When it comes to evangelism people either embrace it or not. Some will say, it is the pastor’s job to that. Other would say, I am not an evangelist. Yet it is the Christian’s duty and privilege to share Jesus with others. Still there are some that will be a little nervous because they fear rejection or ridicule.
In his book, Sharing Jesus (Without Freaking Out), Alvin Reid gives us eight principles which are covered one by one. Those principles, I will paraphrase from the majority of this review, teach that God has created us for His glory and to advance the gospel using whatever He has given us. If we want to share Jesus with others, we must preach to ourselves this gospel that God has given us.
Reid continues that we must be in conversation instead of doing a gospel presentation with people so we can be more real to our lost friends. We must recognize that God has placed in our neighborhoods, jobs, and circumstances of life to reach people for Christ. We must be willing to share the gospel and minister where lost people are even though it may not communicate to their specific circumstance in life and we must develop a plan to share Jesus regularly.
I appreciate some of the things that Reid said in his book. I am glad that he takes time to realize that evangelism is a challenge for some because they do not know the gospel or they have been under some legalistic teaching. I am not a fan of the subtitle of the book, which says “Evangelism The Way You Were Born To Do It.” That is a nice catchy phrase if you were a word of faith preacher, which is what Reid is not. We were born in sin and rebellion. Evangelism comes out of the Spirit’s work in our lives through the preaching of the gospel.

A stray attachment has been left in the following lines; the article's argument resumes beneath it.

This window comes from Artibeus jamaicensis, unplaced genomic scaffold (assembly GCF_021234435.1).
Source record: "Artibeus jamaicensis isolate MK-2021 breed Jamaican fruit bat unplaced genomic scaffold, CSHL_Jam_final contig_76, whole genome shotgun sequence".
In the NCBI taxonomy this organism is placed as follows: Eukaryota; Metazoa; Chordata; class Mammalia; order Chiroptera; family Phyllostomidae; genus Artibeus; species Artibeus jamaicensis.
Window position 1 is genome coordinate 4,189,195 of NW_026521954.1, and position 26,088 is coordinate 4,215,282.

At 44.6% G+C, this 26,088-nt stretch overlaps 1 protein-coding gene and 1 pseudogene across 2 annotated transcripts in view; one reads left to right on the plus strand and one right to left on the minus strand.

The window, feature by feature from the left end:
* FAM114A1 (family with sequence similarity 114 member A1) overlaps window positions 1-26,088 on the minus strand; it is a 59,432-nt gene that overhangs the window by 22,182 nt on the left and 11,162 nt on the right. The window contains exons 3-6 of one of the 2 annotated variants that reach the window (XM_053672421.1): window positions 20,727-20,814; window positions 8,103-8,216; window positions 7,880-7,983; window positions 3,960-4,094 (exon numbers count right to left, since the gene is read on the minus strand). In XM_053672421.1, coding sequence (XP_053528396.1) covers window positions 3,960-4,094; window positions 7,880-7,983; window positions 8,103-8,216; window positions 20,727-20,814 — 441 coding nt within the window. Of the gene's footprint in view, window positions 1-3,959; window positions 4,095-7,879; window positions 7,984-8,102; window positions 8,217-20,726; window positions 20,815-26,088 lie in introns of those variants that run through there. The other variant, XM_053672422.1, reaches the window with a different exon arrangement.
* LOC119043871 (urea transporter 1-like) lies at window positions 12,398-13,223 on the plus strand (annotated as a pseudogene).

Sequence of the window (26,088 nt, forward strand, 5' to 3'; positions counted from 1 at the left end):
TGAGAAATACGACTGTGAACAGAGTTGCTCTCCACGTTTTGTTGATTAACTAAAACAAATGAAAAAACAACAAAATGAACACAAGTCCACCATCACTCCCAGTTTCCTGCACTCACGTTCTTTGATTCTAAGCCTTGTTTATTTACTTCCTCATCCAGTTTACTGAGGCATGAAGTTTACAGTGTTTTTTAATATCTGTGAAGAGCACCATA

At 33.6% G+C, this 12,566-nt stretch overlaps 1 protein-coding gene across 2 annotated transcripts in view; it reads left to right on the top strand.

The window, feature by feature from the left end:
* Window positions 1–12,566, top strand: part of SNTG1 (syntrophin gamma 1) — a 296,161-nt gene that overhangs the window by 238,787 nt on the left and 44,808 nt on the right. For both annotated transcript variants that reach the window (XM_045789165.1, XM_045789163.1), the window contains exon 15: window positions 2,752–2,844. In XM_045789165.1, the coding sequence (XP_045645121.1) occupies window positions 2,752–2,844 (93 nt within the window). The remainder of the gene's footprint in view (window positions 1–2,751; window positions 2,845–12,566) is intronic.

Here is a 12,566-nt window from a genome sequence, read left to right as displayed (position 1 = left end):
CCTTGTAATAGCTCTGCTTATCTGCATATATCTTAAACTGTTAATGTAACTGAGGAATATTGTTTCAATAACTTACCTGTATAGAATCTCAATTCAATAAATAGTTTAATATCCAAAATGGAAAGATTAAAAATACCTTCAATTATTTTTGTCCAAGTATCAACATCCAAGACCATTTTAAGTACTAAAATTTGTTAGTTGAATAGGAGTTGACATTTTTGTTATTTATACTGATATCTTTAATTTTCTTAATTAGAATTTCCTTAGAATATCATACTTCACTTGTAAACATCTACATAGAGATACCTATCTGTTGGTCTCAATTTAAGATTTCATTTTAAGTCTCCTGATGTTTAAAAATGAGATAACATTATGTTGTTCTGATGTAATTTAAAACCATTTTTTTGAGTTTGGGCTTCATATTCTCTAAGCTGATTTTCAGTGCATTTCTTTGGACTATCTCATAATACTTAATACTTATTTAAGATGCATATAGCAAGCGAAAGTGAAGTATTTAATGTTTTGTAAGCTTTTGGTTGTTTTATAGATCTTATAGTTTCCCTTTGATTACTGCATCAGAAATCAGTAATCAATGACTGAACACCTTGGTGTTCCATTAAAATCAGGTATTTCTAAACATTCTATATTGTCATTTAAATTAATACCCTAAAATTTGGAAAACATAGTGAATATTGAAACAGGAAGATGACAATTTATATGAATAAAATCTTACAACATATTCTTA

This is book is an easy read. I would not consider it as one of my go-to books on evangelism, but it is worth the time. I am not saying Reid’s principles are divinely inspired, but he does make some good points. One thing he does say in the book is we don’t talk about Jesus with lost people because we don’t talk about Jesus with those inside the church, which is true if you think about it.